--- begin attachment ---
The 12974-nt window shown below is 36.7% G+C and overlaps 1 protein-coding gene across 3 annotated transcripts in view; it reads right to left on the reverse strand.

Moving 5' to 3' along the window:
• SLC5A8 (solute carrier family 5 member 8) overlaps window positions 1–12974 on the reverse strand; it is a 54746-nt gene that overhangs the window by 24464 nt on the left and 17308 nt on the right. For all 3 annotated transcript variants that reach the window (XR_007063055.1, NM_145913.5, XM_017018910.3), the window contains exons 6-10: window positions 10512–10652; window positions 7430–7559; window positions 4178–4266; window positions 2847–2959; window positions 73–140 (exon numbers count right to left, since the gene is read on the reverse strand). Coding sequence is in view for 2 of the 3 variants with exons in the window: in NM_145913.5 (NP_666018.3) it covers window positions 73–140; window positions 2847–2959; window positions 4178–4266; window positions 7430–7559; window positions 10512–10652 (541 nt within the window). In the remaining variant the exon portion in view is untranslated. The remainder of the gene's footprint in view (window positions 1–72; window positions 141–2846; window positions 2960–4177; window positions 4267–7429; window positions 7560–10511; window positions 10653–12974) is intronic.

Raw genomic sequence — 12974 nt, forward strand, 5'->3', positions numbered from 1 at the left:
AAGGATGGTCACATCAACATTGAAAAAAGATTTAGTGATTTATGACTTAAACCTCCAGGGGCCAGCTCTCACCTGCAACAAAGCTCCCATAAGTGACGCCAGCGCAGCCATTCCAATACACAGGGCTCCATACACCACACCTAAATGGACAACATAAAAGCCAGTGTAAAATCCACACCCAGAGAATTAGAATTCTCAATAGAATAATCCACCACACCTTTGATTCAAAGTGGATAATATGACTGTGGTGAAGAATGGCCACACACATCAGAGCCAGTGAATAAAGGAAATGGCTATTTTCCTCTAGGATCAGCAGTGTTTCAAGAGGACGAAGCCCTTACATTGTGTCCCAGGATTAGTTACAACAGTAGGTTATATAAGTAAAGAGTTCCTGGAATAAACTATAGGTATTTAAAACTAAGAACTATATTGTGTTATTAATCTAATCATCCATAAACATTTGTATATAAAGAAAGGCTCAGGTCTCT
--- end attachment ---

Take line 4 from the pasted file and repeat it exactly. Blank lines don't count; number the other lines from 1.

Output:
Raw genomic sequence — 12974 nt, forward strand, 5'->3', positions numbered from 1 at the left: